After watching Kirby Ferguson’s Embrace the remix video, I started to question myself, do designers constantly innovate ? Or is it an outcome of the past influences or a combination of the influences seen in real life. Ferguson says, “this idea that everything is a remix might sound like common sense until you’re the one getting remixed.”

Jonathan Lethem’s  The Ecstasy of Influence defines plagiarism and various viewpoints associated with it. Lethem brings up “contamination anxiety” and I agree with it in full measure. My first lesson in plagiarism was a lesson in shame.

Ferguson also explains loss aversion that refers to people’s tendency to prefer avoiding losses to acquiring equivalent gains. On the other hand according to Letham’s viewpoints, innovation and plagiarism seem to have various yardsticks for everyone.

Blues and jazz musicians have long been enabled by a kind of “open source” culture, in which pre-existing melodic fragments and larger musical frameworks are freely reworked. Also Animation is built on plagiarism!” declares the show’s hot-tempered cartoon-producer-within-a-cartoon, Roger Meyers Jr. He also expresses his discomfort and agony on Lethem’s views by saying “You take away our right to steal ideas, where are they going to come from?

Creativity is said to be the use of the imagination or original ideas, especially in the production of an artistic work. But if everything around us is a remix, we cannot call any idea to be original. When we summon someone to think out of the box , what does it really mean? It means making an effort to push your thinking up to and beyond its limit. Forming a new perspective might not be possible without someone else’s influence. Every thought comes into picture from a previous experience but we are all programmed to inspect, behave and create based on our own previous experiences or observations. Influence can certainly lead to a new dimension; however reaching a new dimension might not be possible without influence of a third party.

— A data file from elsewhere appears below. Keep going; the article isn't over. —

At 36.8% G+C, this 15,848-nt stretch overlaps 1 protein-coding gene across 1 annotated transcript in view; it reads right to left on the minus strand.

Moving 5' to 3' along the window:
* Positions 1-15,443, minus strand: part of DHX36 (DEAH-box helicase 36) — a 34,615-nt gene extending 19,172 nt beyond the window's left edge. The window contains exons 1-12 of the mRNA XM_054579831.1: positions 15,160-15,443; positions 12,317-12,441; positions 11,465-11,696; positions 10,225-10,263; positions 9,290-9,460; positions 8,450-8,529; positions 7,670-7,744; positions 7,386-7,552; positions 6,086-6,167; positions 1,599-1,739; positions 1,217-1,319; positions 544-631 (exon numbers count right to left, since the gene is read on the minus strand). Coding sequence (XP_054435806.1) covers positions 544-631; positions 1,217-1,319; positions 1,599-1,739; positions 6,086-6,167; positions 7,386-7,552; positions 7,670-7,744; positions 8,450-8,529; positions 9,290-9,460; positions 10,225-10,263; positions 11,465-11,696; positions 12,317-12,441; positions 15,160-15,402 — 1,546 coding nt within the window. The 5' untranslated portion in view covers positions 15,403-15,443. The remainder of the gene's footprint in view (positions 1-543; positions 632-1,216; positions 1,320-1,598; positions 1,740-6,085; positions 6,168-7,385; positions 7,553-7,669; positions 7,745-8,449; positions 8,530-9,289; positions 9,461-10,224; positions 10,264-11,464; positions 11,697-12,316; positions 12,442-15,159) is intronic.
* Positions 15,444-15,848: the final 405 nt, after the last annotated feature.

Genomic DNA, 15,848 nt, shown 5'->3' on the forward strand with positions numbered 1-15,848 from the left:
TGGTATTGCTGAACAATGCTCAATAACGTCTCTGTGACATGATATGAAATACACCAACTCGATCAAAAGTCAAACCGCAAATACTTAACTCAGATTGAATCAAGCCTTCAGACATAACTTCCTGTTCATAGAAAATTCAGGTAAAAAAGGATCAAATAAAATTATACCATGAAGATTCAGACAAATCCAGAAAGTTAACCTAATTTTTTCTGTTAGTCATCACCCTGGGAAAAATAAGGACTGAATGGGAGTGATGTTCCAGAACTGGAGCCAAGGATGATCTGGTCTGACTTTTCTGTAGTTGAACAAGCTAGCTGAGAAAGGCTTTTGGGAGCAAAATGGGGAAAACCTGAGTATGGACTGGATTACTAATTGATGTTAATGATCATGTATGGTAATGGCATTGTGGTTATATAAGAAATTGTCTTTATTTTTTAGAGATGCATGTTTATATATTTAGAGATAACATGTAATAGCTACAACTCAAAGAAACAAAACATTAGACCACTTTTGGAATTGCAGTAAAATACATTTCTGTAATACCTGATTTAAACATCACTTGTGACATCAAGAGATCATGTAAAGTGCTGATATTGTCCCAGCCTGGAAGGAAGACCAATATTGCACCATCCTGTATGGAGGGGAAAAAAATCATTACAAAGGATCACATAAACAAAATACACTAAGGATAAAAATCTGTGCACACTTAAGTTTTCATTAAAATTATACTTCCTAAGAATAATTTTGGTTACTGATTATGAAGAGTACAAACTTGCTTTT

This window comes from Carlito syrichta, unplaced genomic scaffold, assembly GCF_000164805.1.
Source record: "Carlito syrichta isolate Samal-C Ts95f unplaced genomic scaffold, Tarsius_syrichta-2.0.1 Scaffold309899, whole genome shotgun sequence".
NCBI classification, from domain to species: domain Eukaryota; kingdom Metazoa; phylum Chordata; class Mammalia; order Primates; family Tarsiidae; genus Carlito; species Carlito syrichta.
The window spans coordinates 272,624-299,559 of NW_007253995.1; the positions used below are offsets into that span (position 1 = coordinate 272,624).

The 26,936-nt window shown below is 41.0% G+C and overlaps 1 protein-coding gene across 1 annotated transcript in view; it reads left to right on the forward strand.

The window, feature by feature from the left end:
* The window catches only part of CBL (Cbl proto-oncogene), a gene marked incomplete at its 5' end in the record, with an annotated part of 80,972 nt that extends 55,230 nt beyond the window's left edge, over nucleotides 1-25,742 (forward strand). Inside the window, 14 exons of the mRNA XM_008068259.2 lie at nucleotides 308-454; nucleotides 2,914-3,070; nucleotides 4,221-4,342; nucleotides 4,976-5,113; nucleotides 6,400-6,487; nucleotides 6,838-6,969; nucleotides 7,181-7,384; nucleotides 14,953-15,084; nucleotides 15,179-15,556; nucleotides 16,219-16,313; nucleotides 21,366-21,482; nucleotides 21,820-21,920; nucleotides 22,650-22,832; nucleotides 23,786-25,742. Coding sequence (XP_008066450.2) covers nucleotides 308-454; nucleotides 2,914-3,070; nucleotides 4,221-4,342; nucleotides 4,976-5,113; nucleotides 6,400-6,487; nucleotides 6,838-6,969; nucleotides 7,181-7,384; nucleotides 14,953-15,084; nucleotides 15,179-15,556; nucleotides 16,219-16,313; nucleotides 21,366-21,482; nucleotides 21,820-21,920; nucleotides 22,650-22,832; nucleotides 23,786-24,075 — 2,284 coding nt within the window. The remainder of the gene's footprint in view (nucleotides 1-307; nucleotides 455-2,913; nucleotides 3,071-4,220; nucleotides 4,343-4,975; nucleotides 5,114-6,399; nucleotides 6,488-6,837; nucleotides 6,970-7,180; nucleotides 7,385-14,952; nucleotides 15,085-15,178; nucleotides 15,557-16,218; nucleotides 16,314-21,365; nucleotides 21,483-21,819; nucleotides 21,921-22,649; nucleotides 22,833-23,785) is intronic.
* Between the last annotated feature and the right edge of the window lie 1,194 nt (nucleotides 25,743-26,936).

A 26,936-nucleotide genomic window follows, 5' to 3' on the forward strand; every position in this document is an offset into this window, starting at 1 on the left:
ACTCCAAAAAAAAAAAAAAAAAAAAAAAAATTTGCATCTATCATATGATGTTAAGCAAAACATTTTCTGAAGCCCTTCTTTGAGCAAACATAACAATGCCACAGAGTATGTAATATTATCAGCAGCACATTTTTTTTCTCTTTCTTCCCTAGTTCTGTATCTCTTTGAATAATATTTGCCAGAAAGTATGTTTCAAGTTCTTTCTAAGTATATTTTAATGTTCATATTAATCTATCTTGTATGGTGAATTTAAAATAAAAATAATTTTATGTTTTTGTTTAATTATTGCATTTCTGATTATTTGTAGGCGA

Plagiarism is the “wrongful appropriation” and “stealing and publication” of another author’s “language, thoughts, ideas, or expressions” and the representation of them as one’s own original work.

The idea that culture can be intellectual has a lot of ambiguity as the definitions and rules remain unclear. It needs to be well defined and established to call it as an intellectual property. I have come to the conclusion that Lethem’s views are too cynical- there is no point in discarding virtually every creation as an attempt of plagiarism, if every creation origins from an influence.